News for the Hospitality Executive
by Lisa Miller
It’s that time of year again! AAA is now into the throes of yet another hotel and restaurant inspection cycle. And that mean’s the letter is in the mail – either the email or the post mail!
It is important to plan accordingly for the AAA onsite physical and service inspection so that the letter will say what you want it to say.
Too often hoteliers and restaurateurs think to themselves, “The inspection will be tomorrow.” Then as luck would always have it – the inspection is today! Borrowing the well-known line from the scouts – be prepared! It really is easy to be prepared. By spending a few minutes of quality time assessing your establishment and operations, you will be in a more comfortable position to meet and greet the AAA inspector.
The first part, prepare a file of pertinent information. Make certain that this file is readily accessible for any of the hotel leadership that may be hosting the AAA inspector. The file should include three basic sets of material that will promote the hotel:
Now you are ready! When the AAA inspector knocks on your door –grab the file and get ready for part 2 – the onsite inspection! Review all of the information and if possible and plausible, have copies to hand to the inspector. Make an effort to walk with the inspector so that any questions may be answered immediately and if anything is amiss, you can deal with it right there on the spot.
AAA has recently changed their inspection processes for the 4 and 5 Diamond rated properties. Properties earning the 4 diamond award will only have a physical evaluation and not a service evaluation. The overnight service evaluation is only conducted at the Five Diamond level for hotels holding the awards and for the “five diamond wannabes.” So be prepared at the five diamond level to not only conduct a walk-through inspection with the AAA inspector, but be prepared to discuss your services.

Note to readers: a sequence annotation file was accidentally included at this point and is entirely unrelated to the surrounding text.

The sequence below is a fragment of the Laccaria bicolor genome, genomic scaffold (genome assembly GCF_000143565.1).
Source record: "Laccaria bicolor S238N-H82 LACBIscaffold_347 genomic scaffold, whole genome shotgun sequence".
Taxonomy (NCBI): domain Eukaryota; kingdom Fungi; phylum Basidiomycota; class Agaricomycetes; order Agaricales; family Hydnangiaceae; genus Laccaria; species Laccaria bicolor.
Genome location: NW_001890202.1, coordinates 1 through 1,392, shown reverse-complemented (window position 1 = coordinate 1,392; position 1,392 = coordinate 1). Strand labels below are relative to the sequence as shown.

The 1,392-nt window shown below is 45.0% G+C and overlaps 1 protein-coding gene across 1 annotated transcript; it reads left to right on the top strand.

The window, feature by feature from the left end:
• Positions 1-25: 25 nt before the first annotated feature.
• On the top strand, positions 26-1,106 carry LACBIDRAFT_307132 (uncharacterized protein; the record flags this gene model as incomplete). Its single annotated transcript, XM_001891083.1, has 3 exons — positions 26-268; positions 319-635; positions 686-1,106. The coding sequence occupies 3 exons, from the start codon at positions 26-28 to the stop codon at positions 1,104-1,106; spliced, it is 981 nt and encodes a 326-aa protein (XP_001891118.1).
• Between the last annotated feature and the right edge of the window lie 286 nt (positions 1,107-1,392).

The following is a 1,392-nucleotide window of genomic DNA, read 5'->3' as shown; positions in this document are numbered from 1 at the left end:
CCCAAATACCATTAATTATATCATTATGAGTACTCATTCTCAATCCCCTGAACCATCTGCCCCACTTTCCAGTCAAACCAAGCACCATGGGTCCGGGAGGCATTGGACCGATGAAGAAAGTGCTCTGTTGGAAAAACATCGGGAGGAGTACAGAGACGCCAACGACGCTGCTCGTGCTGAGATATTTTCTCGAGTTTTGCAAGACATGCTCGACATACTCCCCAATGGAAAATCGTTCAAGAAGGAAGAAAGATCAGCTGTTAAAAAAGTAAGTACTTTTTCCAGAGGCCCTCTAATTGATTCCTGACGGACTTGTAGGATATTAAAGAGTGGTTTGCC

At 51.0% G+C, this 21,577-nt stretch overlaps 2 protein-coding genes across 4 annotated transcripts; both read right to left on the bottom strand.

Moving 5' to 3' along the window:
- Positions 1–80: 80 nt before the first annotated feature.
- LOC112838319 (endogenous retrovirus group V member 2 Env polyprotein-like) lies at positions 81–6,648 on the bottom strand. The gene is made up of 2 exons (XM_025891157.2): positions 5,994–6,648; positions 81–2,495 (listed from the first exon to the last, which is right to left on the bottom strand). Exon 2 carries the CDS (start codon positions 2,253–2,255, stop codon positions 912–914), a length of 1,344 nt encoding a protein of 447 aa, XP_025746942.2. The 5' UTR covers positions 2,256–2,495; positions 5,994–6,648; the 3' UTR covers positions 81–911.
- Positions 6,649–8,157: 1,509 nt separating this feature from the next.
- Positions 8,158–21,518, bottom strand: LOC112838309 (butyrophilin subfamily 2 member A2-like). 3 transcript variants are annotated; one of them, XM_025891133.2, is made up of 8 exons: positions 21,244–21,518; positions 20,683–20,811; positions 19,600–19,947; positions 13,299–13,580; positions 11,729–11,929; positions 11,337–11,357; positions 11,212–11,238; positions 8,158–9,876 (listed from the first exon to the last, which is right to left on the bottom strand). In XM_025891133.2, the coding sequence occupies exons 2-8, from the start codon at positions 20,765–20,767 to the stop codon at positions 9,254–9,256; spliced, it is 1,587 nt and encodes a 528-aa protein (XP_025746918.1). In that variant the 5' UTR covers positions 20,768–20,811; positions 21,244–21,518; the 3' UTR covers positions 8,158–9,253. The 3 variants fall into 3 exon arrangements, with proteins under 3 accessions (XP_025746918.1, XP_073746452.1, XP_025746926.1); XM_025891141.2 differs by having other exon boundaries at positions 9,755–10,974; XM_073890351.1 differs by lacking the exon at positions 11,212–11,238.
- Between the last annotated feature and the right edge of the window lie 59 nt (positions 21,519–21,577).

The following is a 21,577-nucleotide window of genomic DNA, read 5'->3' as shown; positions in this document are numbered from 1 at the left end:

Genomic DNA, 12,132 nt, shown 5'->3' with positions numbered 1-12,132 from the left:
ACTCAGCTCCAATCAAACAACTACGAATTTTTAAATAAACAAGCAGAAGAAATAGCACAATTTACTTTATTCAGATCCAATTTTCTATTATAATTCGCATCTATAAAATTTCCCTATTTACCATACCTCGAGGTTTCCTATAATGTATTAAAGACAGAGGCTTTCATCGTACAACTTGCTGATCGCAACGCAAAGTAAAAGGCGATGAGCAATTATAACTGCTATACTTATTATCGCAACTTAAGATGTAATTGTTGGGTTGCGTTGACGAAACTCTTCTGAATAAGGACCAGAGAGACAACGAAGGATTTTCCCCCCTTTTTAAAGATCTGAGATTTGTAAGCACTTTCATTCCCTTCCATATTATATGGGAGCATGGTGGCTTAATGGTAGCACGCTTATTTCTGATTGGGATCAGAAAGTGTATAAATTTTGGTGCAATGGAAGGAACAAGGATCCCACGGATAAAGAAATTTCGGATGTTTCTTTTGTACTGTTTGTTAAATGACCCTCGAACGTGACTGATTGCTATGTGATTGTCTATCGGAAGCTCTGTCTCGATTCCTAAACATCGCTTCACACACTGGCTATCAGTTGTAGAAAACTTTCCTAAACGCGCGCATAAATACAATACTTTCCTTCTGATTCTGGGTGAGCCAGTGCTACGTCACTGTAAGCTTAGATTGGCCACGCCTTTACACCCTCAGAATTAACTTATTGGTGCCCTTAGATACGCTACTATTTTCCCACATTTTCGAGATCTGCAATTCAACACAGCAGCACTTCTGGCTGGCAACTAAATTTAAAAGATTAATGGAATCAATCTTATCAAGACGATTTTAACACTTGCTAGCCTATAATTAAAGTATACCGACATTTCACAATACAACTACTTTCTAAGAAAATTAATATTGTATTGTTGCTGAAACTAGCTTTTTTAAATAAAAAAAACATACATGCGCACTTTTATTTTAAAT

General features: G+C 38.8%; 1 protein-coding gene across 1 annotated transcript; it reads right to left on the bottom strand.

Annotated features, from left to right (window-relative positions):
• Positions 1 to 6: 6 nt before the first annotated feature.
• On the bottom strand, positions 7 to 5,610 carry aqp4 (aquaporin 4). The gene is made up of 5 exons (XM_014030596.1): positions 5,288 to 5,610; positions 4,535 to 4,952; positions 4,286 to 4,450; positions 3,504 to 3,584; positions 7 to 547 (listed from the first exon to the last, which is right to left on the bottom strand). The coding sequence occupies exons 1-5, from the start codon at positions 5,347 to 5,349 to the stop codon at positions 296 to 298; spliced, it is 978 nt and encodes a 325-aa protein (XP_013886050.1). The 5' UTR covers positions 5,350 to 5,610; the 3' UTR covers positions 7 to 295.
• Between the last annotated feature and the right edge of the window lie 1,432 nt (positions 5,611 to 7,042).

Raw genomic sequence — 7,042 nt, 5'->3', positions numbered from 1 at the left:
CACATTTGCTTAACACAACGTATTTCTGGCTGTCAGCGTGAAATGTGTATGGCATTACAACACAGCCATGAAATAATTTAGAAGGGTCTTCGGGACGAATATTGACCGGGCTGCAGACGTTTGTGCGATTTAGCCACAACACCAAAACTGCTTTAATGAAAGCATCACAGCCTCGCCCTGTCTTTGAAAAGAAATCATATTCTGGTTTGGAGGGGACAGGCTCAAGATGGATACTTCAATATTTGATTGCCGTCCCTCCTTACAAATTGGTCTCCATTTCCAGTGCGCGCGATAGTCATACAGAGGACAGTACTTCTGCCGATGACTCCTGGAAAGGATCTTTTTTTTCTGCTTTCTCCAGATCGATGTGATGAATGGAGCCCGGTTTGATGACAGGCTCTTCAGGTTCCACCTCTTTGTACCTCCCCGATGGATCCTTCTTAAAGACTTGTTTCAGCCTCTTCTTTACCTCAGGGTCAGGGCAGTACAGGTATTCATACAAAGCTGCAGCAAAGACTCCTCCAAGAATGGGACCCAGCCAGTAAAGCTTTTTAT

Take advantage of your time with the inspector. Not only is this the time for AAA to learn about your property, but this is the time for you to learn about AAA and happenings within the industry. Ask the inspector what he or she thinks about your rooms, your bathrooms, your public areas. Ask the inspector for advice and what he/she has seen that is remarkable.
And finally, part 3: follow-up with the inspector and AAA. Write a thank you note if you get what you want, or write a letter explaining what or how things will be different if you fell short in any areas. Don’t just shrug your shoulders and say, ‘Oh well, wait till next time.’ Take immediate action to let AAA know how things will improve.
Time to check for the mail and put your hands on the letter from AAA that you deserve!
Lisa Miller is President of Advisors Hospitality Consulting, (AHC). She is a former AAA inspector and AAA Inspections Manager. Lisa and the AHC team provide expert advice on AAA, Forbes, and the inspection processes. AHC has also received acclaim in working with hotels, restaurants, spas, and golf clubs around the world in teaching staff not only how to reach higher service levels, but how to garner more revenue in each guest engagement and to create and maintain guest advocates.